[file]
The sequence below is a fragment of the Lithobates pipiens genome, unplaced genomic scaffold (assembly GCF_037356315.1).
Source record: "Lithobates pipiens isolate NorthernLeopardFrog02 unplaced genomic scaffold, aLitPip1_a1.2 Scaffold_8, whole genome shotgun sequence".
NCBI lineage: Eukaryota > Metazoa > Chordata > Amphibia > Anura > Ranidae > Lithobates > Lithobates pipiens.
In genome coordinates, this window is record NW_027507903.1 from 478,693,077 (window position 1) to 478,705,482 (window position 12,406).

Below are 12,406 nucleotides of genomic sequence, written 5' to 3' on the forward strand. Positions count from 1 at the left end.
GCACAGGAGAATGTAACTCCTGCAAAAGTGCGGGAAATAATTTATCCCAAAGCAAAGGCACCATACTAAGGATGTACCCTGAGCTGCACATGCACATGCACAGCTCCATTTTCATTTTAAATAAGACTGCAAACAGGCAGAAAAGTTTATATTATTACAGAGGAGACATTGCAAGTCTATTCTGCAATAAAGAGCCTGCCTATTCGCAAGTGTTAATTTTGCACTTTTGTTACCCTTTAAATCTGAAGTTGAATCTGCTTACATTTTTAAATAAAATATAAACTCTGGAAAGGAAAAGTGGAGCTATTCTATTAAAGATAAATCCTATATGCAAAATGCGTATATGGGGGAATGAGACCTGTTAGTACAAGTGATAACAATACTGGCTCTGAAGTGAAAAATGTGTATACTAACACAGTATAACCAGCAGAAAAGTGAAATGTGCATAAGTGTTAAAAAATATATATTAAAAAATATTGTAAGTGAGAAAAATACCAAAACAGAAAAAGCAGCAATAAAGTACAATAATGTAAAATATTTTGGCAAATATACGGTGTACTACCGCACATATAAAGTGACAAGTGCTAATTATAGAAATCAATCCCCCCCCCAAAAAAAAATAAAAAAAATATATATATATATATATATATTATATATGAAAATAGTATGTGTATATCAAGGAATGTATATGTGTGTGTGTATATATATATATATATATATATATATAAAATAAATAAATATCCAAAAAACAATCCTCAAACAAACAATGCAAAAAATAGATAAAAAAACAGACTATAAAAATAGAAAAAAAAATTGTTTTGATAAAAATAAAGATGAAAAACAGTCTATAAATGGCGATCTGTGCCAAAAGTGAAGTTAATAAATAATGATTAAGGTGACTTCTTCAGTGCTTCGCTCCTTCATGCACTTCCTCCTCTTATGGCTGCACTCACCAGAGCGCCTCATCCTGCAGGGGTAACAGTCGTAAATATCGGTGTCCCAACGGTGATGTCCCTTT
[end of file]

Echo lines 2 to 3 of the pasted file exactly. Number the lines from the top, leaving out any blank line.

Source record: "Lithobates pipiens isolate NorthernLeopardFrog02 unplaced genomic scaffold, aLitPip1_a1.2 Scaffold_8, whole genome shotgun sequence".
NCBI lineage: Eukaryota > Metazoa > Chordata > Amphibia > Anura > Ranidae > Lithobates > Lithobates pipiens.